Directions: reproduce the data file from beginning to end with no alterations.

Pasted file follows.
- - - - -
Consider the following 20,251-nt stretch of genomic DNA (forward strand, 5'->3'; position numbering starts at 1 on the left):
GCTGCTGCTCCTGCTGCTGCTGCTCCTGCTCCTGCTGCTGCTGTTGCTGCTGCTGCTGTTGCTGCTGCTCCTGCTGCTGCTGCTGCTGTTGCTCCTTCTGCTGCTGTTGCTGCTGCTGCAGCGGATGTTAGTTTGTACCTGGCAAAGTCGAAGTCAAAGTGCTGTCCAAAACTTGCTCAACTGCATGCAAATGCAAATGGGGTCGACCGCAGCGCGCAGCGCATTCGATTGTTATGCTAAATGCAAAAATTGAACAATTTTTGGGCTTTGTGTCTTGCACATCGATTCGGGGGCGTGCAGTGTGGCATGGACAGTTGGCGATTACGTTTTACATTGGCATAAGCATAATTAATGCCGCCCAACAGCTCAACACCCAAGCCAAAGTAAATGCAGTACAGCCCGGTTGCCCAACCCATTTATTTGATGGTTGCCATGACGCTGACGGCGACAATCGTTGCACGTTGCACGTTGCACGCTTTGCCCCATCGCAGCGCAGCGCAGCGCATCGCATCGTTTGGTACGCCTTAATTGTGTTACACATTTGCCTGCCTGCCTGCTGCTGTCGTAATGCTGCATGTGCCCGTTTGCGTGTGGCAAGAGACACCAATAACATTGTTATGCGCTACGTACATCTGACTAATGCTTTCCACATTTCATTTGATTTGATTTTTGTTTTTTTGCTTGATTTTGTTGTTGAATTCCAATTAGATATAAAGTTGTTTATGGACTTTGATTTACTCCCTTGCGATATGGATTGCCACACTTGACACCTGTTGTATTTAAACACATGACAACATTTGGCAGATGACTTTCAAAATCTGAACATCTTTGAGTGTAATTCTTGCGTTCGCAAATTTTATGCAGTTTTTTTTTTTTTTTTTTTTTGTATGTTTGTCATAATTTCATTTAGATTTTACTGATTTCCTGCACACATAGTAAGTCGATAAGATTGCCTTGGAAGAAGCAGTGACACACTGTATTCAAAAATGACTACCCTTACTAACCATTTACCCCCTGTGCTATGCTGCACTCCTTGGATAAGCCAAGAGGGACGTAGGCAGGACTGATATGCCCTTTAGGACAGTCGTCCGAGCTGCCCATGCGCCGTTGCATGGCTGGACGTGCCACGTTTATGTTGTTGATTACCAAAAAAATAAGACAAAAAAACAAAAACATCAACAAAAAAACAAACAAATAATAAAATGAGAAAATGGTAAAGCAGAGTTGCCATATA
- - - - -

Consider the following 20,251-nt stretch of genomic DNA (forward strand, 5'->3'; position numbering starts at 1 on the left):
GCTGCTGCTCCTGCTGCTGCTGCTCCTGCTCCTGCTGCTGCTGTTGCTGCTGCTGCTGTTGCTGCTGCTCCTGCTGCTGCTGCTGCTGTTGCTCCTTCTGCTGCTGTTGCTGCTGCTGCAGCGGATGTTAGTTTGTACCTGGCAAAGTCGAAGTCAAAGTGCTGTCCAAAACTTGCTCAACTGCATGCAAATGCAAATGGGGTCGACCGCAGCGCGCAGCGCATTCGATTGTTATGCTAAATGCAAAAATTGAACAATTTTTGGGCTTTGTGTCTTGCACATCGATTCGGGGGCGTGCAGTGTGGCATGGACAGTTGGCGATTACGTTTTACATTGGCATAAGCATAATTAATGCCGCCCAACAGCTCAACACCCAAGCCAAAGTAAATGCAGTACAGCCCGGTTGCCCAACCCATTTATTTGATGGTTGCCATGACGCTGACGGCGACAATCGTTGCACGTTGCACGTTGCACGCTTTGCCCCATCGCAGCGCAGCGCAGCGCATCGCATCGTTTGGTACGCCTTAATTGTGTTACACATTTGCCTGCCTGCCTGCTGCTGTCGTAATGCTGCATGTGCCCGTTTGCGTGTGGCAAGAGACACCAATAACATTGTTATGCGCTACGTACATCTGACTAATGCTTTCCACATTTCATTTGATTTGATTTTTGTTTTTTTGCTTGATTTTGTTGTTGAATTCCAATTAGATATAAAGTTGTTTATGGACTTTGATTTACTCCCTTGCGATATGGATTGCCACACTTGACACCTGTTGTATTTAAACACATGACAACATTTGGCAGATGACTTTCAAAATCTGAACATCTTTGAGTGTAATTCTTGCGTTCGCAAATTTTATGCAGTTTTTTTTTTTTTTTTTTTTTGTATGTTTGTCATAATTTCATTTAGATTTTACTGATTTCCTGCACACATAGTAAGTCGATAAGATTGCCTTGGAAGAAGCAGTGACACACTGTATTCAAAAATGACTACCCTTACTAACCATTTACCCCCTGTGCTATGCTGCACTCCTTGGATAAGCCAAGAGGGACGTAGGCAGGACTGATATGCCCTTTAGGACAGTCGTCCGAGCTGCCCATGCGCCGTTGCATGGCTGGACGTGCCACGTTTATGTTGTTGATTACCAAAAAAATAAGACAAAAAAACAAAAACATCAACAAAAAAACAAACAAATAATAAAATGAGAAAATGGTAAAGCAGAGTTGCCATATA